Below is a sample of body fabric gauge and it works out at 31 rnds and 23 sts to 10cm. You need to divide 10cm by 31 (= 32mm) to get the height, and by 23 (= 43mm) to get the width.

I have used this technique to design the hip curve on the skirt. Here is the chart:

It worked a treat (as it does in 99 cases out of 100).

And it is accentuated by the strategically positioned pleat.

Well, now that I'm on the bust level the subject of the next post is quite clear in my mind. It is going to be on charting the breasts :)

18 January 2009

Surprise In The Mail!

Well, I have stayed up too late watching "There Will Be Blood" (with Daniel Day-Lewis - I had a crash on him in my teenage years - ooops! should I be sharing this?) on Friday. Very intense. Saturday morning the bell rang and I half thought I was actually dreaming still, but it rang again. So I got up and - half asleep - went to open the door. By the time I clambered down the stairs the postman was already gone. Under the door mat there was an envelope. I picked it up and looked at the addressee (me?) not knowing what it might be...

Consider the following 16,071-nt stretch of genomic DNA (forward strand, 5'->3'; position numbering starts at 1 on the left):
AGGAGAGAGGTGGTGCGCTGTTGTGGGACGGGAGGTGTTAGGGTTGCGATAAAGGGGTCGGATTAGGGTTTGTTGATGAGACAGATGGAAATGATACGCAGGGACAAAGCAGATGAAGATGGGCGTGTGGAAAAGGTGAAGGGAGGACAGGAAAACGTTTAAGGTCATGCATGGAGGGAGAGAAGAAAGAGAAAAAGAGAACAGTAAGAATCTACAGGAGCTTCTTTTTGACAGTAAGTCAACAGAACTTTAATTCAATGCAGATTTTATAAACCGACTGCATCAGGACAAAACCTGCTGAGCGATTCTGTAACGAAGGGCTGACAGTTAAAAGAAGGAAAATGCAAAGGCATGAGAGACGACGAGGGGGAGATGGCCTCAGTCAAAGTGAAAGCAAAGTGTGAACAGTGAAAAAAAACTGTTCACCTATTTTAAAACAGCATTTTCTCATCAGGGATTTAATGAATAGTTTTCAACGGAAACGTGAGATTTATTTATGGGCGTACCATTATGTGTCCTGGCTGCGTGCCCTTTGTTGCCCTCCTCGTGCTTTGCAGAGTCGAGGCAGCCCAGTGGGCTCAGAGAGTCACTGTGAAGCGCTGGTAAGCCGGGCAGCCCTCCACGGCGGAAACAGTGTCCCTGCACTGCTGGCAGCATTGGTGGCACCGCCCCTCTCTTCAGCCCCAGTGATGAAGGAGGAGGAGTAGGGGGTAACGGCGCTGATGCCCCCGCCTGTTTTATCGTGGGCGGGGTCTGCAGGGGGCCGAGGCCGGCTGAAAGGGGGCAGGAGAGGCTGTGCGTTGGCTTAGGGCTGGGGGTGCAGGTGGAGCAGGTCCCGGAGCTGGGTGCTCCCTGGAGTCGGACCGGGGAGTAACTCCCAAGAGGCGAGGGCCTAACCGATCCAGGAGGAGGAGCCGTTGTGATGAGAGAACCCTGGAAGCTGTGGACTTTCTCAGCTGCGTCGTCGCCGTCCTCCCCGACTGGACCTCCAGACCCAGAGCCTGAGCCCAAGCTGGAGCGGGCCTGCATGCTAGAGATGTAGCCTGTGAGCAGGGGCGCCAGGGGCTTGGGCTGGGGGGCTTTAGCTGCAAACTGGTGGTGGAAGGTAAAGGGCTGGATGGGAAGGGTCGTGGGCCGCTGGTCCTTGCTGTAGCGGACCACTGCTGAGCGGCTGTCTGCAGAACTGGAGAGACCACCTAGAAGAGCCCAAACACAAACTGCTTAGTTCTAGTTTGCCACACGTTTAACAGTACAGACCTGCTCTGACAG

I have already forgotten a deadline of nearly 1 year ago. And here are the actual books!

One of the Stitchville hats has actually made it onto the cover (hooray!). Styled here (above) like a classic pillbox-style hat, but can be also worn à la française, more like a beret...

I love the surprise moment that is a given of publishing turnover time...

Off to have another cup of coffee now, but will be back soon to talk more about the Stitch Style projects (unfortunately, some of the original instructions were simplified to widen the appeal of the projects). I figure I can still debrief my preferred approach which, given you are adventurous enough and your fingers are agile enough, can be of use to the potential "takers". I will also present a couple of technical tricks involved so that you don't have to look for them elsewhere...